Water on a Waterslide – ‘You can get down the slide without it — but it’s gonna hurt’. Change management helps achieve speed of implementation with minimal friction.

As you can see, we had a lot of fun with this exercise, and the responses were as varied as our potential audiences might be. The key takeaway is to take the time to understand your audience and do your best to speak their language so that your message will resonate. And mixing in a little humor along the way can help minimize resistance and keep your audience engaged in the conversation.

Do You Believe in Change?

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In today’s business environment, there’s no such thing as “steady state”.  Getting accustomed to making change happen quickly is an integral part of building and leading an effective organization.  Whether responding to customer demands, making course corrections when a strategy is running off the rails, or quickly integrating a new product or service line when the perfect opportunity drops in your lap, organizations need to change fast.

When it comes to organizational change, there are some things that leaders should know, and some common misconceptions that should be dispelled.  Here’s what you should believe, and what you should not believe.

BELIEVE:  Organizational changes happen when individuals within the organization change.  Organizations are essentially groups of individuals.  New processes, structures and rules can be put in place, but if people are not committed to new ways of thinking and acting, the changes are not likely to be successful.

BELIEVE:  The human reactions that occur during any given change are at least as important as any other aspect of implementing change.  People naturally and inevitably react emotionally when we ask them to think and act in new ways.  The behavior of the people who make the organization work changes as individuals move through their individual transition process and develop commitment.

BELIEVE:  The more involved people are in a change, the less negative their inevitable reactions will be.  People naturally support what they help create.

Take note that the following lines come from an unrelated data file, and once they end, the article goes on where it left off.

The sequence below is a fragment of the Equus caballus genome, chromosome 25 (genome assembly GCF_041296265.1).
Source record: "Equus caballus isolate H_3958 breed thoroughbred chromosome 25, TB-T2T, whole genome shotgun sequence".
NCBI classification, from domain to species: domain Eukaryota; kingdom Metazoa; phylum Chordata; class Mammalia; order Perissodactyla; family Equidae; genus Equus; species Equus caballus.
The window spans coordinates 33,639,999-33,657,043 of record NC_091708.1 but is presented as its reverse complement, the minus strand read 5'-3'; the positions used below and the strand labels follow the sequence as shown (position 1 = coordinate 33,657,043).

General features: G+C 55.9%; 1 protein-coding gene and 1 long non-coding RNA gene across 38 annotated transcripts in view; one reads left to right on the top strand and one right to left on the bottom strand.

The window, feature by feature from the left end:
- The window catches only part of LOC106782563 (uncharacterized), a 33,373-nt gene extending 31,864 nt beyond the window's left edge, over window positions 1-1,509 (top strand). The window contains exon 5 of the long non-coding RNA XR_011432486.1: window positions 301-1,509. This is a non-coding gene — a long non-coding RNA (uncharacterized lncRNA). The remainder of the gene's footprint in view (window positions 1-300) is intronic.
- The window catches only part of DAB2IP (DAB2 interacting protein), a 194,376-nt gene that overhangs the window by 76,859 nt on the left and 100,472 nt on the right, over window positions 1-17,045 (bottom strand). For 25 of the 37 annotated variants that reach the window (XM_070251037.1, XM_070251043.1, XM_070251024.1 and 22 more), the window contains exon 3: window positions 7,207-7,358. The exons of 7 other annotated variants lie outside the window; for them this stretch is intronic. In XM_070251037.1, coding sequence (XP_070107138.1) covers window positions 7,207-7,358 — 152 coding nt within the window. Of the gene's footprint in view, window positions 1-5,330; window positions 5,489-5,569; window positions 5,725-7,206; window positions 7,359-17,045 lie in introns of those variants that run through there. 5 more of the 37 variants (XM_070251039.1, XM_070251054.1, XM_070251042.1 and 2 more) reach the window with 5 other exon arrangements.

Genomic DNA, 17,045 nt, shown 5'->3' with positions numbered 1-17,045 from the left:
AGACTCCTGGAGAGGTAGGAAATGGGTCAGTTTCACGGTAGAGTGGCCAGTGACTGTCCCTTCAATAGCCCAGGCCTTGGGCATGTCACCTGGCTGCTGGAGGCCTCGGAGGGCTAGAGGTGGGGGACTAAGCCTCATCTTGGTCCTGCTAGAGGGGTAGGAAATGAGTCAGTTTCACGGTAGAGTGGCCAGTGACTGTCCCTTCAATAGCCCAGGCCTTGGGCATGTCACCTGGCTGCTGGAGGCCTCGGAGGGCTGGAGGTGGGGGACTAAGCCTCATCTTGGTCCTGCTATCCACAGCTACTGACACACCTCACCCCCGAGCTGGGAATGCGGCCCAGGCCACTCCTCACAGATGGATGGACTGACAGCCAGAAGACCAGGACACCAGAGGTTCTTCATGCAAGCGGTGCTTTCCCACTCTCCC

BELIEVE:  The emotional response people will have to a change intensifies as the speed of change increases.  If you want change to happen fast, you can expect there to be stronger resistance than if you are on a “we’ll get to it when we get to it” timeline.

BELIEVE:  The longer a group, individual, or situation has remained static, the greater the investment in the status quo and the greater the resistance to change.  The fact that people are proud of what they do and how they do it is a great thing – except when you want to change it.

While there are basic truths that leaders should believe about change, there are also some little-white-lies about change that they should not believe.

NOT BELIEVE:  Time takes care of everything.  People are able to think and act in new ways by moving through the human process of transition and developing commitment – not through sitting and waiting.  Without intervention, that process can take weeks, months, years, or may never fully happen.  (William Bridges, Managing Transitions, 1991 & 2003 William Bridges and Associates)

NOT BELIEVE:  Everyone who isn’t on board with a change has something wrong with them.  New neuroscience research confirms that it takes more physical energy to do new things than it does to do things the same old way.  And the natural human reaction is to conserve that physical energy. Resistance is a natural response to change.  (Rock and Schwartz, “The Neuroscience of Leadership”, Strategy + Business, Issue 43)

NOT BELIEVE:  The reasons for the change will be seen in a rational manner and will therefore be easy for people to go along with.  People are not singularly rational beings.  There is an emotional connection that people need to make to really commit to the new way.  (Lee Colan, Passionate Performance, 2004 Cornerstone Leadership)